Fingernail Biting Increase the Risk of Soil Transmitted Helminth (STH) Infection in Elementary School Children

Liena Sofiana • Sri Sumarni • Mara Ipa
Journal article Health Science Journal of Indonesia • Desember 2011 Indonesia

Abstrak

Background: Intestinal worm infections transmitted through the soil are the most common infection among parasitic infections. The key to worm eradication is to improve personal hygiene and environmental sanitation. This study aimed to identify several risk factors related to occurrence of Soil Transmitted Helminth (STH) infections in elementary school.Methods: A cross sectional study with purposive sampling method was carried out in a primary school children in a area of a Yogyakarta health Center from October to December 2009. Stool was examined by using the Kato Katz method and pupils were interviewed by questionnaires.Results: Two hundred and eleven subjects participated in this study, and 52 subjects (24.6%) had STH infection. The most frequent STH infection was Trichuris trichiura, and the least was mixed infection (Ascaris lumbricoides, Trichuris trichiura and Hookworm). The highest risk (2.8-fold) occurred among those with a habit of fingernail biting compared to those who did not bite fingernails [adjusted relative risk (RRa) = 2.80; 95% confidence interval (CI) = 1.22-4.04]. No hand washing before meals as well as no hand washing with soap after passing stool also increased the risk of STH infection by 2.2-fold.Conclusion: Fingernail biting and no hand washing before meals as well as no hand washing with soap after passing stool increased the risk of STH infections. (Health Science Indones 2011;2:81-6).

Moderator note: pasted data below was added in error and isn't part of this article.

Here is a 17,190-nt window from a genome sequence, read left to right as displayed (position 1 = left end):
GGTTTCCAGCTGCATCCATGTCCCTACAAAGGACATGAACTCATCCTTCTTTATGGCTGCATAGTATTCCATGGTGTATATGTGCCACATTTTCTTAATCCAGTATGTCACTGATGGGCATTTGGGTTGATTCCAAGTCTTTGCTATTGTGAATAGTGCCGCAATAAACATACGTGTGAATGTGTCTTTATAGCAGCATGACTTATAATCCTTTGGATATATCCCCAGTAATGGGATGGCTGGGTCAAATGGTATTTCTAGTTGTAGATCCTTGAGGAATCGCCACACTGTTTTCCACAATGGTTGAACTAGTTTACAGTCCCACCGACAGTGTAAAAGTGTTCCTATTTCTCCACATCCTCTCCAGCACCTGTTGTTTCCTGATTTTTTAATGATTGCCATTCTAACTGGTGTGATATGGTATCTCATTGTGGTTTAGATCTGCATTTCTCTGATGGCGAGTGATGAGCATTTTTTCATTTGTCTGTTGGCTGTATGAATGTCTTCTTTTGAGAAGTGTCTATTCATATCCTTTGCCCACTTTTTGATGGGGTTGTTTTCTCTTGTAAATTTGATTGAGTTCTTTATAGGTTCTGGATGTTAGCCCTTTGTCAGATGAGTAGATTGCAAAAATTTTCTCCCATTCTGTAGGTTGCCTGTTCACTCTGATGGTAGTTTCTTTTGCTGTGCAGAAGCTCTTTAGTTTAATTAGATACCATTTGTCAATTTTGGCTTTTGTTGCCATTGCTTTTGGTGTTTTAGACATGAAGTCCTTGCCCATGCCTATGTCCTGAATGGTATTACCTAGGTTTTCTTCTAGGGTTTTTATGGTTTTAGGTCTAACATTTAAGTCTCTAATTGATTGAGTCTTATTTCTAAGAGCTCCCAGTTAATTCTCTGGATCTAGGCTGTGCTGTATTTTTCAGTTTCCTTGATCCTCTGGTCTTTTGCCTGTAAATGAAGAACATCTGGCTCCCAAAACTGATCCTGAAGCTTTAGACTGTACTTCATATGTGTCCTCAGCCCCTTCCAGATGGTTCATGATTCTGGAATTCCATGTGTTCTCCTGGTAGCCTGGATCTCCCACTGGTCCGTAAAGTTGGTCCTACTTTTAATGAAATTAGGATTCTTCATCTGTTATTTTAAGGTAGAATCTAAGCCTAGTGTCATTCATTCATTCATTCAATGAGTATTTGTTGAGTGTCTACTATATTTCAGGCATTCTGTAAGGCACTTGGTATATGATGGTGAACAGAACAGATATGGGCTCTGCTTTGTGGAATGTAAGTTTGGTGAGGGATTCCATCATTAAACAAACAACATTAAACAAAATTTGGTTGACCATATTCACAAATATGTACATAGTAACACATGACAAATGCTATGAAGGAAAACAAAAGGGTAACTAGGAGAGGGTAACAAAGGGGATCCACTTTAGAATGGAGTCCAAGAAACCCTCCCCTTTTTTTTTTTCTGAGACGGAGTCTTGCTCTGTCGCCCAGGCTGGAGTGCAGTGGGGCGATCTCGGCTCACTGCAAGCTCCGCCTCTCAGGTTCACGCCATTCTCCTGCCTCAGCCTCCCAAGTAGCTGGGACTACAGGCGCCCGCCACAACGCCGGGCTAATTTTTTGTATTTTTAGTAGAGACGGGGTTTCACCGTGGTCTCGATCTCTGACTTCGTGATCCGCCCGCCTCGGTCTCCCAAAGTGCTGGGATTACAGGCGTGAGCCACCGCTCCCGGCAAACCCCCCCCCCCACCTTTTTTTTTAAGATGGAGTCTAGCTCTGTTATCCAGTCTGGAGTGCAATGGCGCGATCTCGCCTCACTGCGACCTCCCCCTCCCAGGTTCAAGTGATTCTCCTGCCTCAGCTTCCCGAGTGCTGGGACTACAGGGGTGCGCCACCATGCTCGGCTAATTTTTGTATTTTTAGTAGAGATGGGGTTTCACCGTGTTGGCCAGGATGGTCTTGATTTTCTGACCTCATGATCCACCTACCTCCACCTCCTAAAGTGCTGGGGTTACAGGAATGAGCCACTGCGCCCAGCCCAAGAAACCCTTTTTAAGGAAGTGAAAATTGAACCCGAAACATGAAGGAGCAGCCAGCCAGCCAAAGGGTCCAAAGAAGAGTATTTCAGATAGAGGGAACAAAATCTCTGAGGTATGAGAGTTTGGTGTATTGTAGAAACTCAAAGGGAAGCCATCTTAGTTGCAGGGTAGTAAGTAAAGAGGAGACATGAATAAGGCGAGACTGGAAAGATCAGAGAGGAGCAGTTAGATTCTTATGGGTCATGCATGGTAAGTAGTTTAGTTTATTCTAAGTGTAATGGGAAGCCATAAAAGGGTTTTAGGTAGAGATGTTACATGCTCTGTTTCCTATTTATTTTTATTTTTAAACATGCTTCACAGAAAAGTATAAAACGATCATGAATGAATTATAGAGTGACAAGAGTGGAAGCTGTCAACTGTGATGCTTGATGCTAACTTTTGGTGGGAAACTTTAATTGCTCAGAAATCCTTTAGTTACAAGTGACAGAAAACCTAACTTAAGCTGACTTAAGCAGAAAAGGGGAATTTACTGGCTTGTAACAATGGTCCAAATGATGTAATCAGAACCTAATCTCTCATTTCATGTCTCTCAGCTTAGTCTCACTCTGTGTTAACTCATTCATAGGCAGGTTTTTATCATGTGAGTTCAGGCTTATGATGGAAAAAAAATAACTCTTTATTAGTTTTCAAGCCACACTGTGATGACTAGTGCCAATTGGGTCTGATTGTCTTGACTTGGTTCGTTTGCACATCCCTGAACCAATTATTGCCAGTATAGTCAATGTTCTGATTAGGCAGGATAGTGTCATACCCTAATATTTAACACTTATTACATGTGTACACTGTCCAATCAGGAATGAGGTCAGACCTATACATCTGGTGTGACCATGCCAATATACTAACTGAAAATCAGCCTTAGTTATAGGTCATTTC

Metrics

  • 39 kali dilihat
  • 10 kali diunduh

Jurnal

Health Science Journal of Indonesia

Health Science Journal of Indonesia merupakan jurnal Internasional terbitan Badan Penelitian dan ... tampilkan semua